Sarcophagus Fragment, Roman, ca. 240-250 CE, The Art Institute of Chicago

Tuesday, October 7, 2008

Port of Rome gets a new look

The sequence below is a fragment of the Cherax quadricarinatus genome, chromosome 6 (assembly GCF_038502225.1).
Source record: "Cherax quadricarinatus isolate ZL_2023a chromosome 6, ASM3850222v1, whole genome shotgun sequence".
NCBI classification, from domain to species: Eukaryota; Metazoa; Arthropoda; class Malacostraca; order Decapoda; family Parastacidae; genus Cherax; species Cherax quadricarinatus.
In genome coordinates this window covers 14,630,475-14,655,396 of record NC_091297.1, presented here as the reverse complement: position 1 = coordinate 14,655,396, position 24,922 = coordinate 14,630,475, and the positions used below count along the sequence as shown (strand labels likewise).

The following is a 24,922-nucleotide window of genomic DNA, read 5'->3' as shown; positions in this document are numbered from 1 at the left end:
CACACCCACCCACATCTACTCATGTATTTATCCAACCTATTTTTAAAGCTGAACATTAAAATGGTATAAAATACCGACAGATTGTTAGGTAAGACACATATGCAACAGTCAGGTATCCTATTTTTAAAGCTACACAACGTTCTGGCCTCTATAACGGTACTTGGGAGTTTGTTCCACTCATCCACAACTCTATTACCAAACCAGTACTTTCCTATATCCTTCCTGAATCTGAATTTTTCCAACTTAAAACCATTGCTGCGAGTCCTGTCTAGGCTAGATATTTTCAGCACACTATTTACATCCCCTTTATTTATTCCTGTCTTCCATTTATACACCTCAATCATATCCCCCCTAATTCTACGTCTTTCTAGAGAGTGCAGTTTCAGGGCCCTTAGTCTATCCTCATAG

Ostia, the port of Rome, has long been a tourist destination, if somewhat obscure. Though only a short trip from Rome, Ostia lacks the prestige and jaw dropping monuments of the Eternal City. It doesn't have the mystique and tragic aura of Pompeii. Nor does it have the imperial dignity and ostentatiousness of Tivoli. What Ostia lacks in tourist appeal is definitely made up for in its rich history, and anyone who ventures there will surely not be disappointed. Ostia is wonderfully preserved, mostly due to it's fading from history. There you will find an theater, beautiful frescoes and seemingly acres of mosaic floors. Rome, being too far up the Tiber to make it a port city, had Ostia as it's gateway to the sea. Ostia maintained it's position as the port of the largest city in the world until the construction of Portus just to its north, in the early second century CE. From then on, Ostia slowly declined until its eventual abandonment. Therefore, Ostia lacks the romance of the Pompeii disaster, but that doesn't mean it isn't an amazing site with wonderful architectural remains. That the Italian government has spent the money to restore the four buildings mentioned in the article below is great news. Judging from the slide show, the money has been well spent. As anyone who has studied Pompeii or even recently read a newspaper knows, open air sites like Ostia and Pompeii and extremely difficult to take care of. The elements take a huge toll on ancient sites, and constant maintenance and repair is required to keep them from disintegrating. Efforts like this restoration in Ostia is a great step, but only a small step towards protecting the past for the future. Recent news from Pompeii has shown us just how bad things can get when lack of funds and over site bring ruin upon an archaeological site. Perhaps the recent efforts at Ostia are a sign of things to come.